Why the importance of monitoring cash has risen among small businesses

Square Card Reader
Credit / Debit Card Readers like this one from Square have accelerated how businesses receive payments from customers. But they also introduce urgency in managing cash flow in a business, one in which new entrepreneurs may not have faced before in their own personal experience
When small businesses are launched, owners are taught that cash is an important lifeblood for survival.  However small business owners are also consumers, and these days consumers are less concerned about retaining cash than they have ever been.

A Pew Institute report confirms this notion. 4 out of 10 Americans do not save cash.

This perspective describes consumers, rather than small business owners. But many  small business owners are consumers, and that non-saving tendency is why setting aside the consumer mindset when launching a business is critical.  Businesses need to think about how they spend on items within the business that reduces their capital or ties it up too much into an asset.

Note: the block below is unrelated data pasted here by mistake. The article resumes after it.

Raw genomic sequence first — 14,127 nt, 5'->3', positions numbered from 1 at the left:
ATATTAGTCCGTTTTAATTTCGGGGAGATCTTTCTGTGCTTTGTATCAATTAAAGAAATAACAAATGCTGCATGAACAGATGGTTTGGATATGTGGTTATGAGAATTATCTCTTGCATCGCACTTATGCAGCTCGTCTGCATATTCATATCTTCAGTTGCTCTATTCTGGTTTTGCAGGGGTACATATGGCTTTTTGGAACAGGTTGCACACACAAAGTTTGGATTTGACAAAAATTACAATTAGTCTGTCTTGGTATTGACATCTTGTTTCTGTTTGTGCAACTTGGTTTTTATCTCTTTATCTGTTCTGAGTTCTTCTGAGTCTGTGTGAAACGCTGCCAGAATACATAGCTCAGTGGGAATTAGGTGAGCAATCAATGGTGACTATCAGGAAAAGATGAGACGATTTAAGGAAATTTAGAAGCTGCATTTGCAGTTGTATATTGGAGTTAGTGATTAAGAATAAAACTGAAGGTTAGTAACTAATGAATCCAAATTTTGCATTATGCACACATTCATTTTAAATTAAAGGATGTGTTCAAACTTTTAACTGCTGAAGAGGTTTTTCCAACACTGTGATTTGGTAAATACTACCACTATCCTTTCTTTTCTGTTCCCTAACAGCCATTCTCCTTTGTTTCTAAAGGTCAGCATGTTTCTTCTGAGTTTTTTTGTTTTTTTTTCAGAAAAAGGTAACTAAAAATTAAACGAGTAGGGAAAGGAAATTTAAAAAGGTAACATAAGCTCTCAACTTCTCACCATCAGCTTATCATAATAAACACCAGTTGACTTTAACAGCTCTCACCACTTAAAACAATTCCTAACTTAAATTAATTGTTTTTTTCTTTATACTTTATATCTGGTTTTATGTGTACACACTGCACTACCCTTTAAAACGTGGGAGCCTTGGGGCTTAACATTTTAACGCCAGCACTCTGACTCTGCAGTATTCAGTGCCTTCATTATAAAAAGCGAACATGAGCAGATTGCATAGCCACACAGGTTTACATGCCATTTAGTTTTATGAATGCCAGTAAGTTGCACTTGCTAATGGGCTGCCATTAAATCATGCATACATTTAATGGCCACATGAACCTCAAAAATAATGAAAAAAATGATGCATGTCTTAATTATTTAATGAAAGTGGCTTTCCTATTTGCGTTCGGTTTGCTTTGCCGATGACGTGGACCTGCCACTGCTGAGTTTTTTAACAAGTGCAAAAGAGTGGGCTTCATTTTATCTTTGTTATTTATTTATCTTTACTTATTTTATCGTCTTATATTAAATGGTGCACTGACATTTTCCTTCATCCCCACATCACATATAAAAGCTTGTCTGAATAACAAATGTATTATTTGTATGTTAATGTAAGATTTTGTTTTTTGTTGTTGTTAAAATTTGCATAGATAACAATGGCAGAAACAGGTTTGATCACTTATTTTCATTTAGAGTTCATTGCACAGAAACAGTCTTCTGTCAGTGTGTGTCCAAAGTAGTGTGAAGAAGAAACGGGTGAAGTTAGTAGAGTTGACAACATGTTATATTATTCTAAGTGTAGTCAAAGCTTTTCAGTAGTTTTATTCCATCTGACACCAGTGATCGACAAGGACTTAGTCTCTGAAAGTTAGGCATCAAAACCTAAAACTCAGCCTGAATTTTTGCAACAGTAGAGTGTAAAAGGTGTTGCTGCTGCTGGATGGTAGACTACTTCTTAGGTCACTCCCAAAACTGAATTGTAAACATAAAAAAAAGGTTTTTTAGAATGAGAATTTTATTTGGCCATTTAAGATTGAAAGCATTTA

The rise of BOPIS (Buy Online Pay In Store)  and BORIS (Buy Online Return In Store), in which customers shop at home and then pick up their item (or return it), are another reason business need to think about their spend more critically.  Customer transactions are occurring faster, with digital options such as paying online at a portal and mobile payment readers from Square, Paypal, and other providers.  The faster rate means businesses must think about how to time their revenue and payments and ride herd how cash is flowing in a business over time.

A lot of times business owners try to purchase items for availability rather than examining how those items are really used in daily operations.  Having assets sitting around is bad, but so is not having those assets to provide a product or services to customers.   Striking a balance between scenarios is not easy, yet business owners must be wary of having too much capital tied into an asset. Doing so can prevent a owners from making strategic decisions with cash quickly.

The current decline with Sears is a great example that small businesses can learn from. Much of Sears’ parent company invested into real estate owned by the stores rather than the operations or products/services that Sears. While real estate is valuable, it requires upkeep to be made valuable and it can not be sold as quickly as stock. That can make converting into cash difficult to do, especially when time is limited to make a deal or purchase.

Ultimately businesses must figure out a number of ways of saving cash within the business, so that options become better.  One factor that must be kept in mind is making investments that customers ultimately see and feel when engaging a business through its products or services.

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